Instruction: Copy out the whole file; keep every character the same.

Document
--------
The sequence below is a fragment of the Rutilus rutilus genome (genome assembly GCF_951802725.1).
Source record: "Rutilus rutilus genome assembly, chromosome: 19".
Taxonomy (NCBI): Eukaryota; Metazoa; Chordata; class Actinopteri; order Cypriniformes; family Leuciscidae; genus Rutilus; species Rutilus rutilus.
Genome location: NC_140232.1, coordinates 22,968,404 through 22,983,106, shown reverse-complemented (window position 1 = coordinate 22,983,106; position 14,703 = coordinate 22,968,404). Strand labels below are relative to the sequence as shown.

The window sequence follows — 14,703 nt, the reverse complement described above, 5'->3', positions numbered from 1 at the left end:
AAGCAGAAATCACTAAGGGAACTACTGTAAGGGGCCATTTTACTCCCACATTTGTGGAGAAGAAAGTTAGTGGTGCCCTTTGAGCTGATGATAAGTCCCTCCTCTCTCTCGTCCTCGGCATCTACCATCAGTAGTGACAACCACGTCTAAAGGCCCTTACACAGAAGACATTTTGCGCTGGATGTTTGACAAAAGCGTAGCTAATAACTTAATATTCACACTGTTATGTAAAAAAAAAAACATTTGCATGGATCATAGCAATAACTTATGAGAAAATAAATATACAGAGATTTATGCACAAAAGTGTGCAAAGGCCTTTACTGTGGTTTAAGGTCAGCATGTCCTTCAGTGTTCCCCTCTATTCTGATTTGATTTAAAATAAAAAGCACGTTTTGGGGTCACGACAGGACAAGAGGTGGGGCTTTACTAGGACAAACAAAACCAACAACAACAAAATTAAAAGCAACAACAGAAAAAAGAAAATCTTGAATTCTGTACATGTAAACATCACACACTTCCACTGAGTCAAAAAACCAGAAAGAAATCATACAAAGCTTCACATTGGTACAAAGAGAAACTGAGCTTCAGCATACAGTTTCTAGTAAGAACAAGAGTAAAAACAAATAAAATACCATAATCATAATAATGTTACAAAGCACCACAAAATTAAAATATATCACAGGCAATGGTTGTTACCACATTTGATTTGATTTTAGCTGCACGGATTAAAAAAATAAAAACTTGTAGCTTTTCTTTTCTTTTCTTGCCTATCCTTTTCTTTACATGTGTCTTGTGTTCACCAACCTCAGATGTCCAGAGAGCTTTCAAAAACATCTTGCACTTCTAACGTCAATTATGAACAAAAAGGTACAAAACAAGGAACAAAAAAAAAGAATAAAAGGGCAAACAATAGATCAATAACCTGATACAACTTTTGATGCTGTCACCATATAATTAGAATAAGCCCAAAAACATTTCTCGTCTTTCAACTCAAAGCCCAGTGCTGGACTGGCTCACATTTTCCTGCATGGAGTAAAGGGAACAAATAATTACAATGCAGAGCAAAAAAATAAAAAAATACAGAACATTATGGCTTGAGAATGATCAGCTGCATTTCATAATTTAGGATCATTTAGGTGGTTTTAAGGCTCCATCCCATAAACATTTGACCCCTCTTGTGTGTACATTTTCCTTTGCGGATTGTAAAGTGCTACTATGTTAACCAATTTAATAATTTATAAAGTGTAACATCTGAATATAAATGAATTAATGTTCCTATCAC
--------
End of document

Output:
The sequence below is a fragment of the Rutilus rutilus genome (genome assembly GCF_951802725.1).
Source record: "Rutilus rutilus genome assembly, chromosome: 19".
Taxonomy (NCBI): Eukaryota; Metazoa; Chordata; class Actinopteri; order Cypriniformes; family Leuciscidae; genus Rutilus; species Rutilus rutilus.
Genome location: NC_140232.1, coordinates 22,968,404 through 22,983,106, shown reverse-complemented (window position 1 = coordinate 22,983,106; position 14,703 = coordinate 22,968,404). Strand labels below are relative to the sequence as shown.

The window sequence follows — 14,703 nt, the reverse complement described above, 5'->3', positions numbered from 1 at the left end:
AAGCAGAAATCACTAAGGGAACTACTGTAAGGGGCCATTTTACTCCCACATTTGTGGAGAAGAAAGTTAGTGGTGCCCTTTGAGCTGATGATAAGTCCCTCCTCTCTCTCGTCCTCGGCATCTACCATCAGTAGTGACAACCACGTCTAAAGGCCCTTACACAGAAGACATTTTGCGCTGGATGTTTGACAAAAGCGTAGCTAATAACTTAATATTCACACTGTTATGTAAAAAAAAAAACATTTGCATGGATCATAGCAATAACTTATGAGAAAATAAATATACAGAGATTTATGCACAAAAGTGTGCAAAGGCCTTTACTGTGGTTTAAGGTCAGCATGTCCTTCAGTGTTCCCCTCTATTCTGATTTGATTTAAAATAAAAAGCACGTTTTGGGGTCACGACAGGACAAGAGGTGGGGCTTTACTAGGACAAACAAAACCAACAACAACAAAATTAAAAGCAACAACAGAAAAAAGAAAATCTTGAATTCTGTACATGTAAACATCACACACTTCCACTGAGTCAAAAAACCAGAAAGAAATCATACAAAGCTTCACATTGGTACAAAGAGAAACTGAGCTTCAGCATACAGTTTCTAGTAAGAACAAGAGTAAAAACAAATAAAATACCATAATCATAATAATGTTACAAAGCACCACAAAATTAAAATATATCACAGGCAATGGTTGTTACCACATTTGATTTGATTTTAGCTGCACGGATTAAAAAAATAAAAACTTGTAGCTTTTCTTTTCTTTTCTTGCCTATCCTTTTCTTTACATGTGTCTTGTGTTCACCAACCTCAGATGTCCAGAGAGCTTTCAAAAACATCTTGCACTTCTAACGTCAATTATGAACAAAAAGGTACAAAACAAGGAACAAAAAAAAAGAATAAAAGGGCAAACAATAGATCAATAACCTGATACAACTTTTGATGCTGTCACCATATAATTAGAATAAGCCCAAAAACATTTCTCGTCTTTCAACTCAAAGCCCAGTGCTGGACTGGCTCACATTTTCCTGCATGGAGTAAAGGGAACAAATAATTACAATGCAGAGCAAAAAAATAAAAAAATACAGAACATTATGGCTTGAGAATGATCAGCTGCATTTCATAATTTAGGATCATTTAGGTGGTTTTAAGGCTCCATCCCATAAACATTTGACCCCTCTTGTGTGTACATTTTCCTTTGCGGATTGTAAAGTGCTACTATGTTAACCAATTTAATAATTTATAAAGTGTAACATCTGAATATAAATGAATTAATGTTCCTATCAC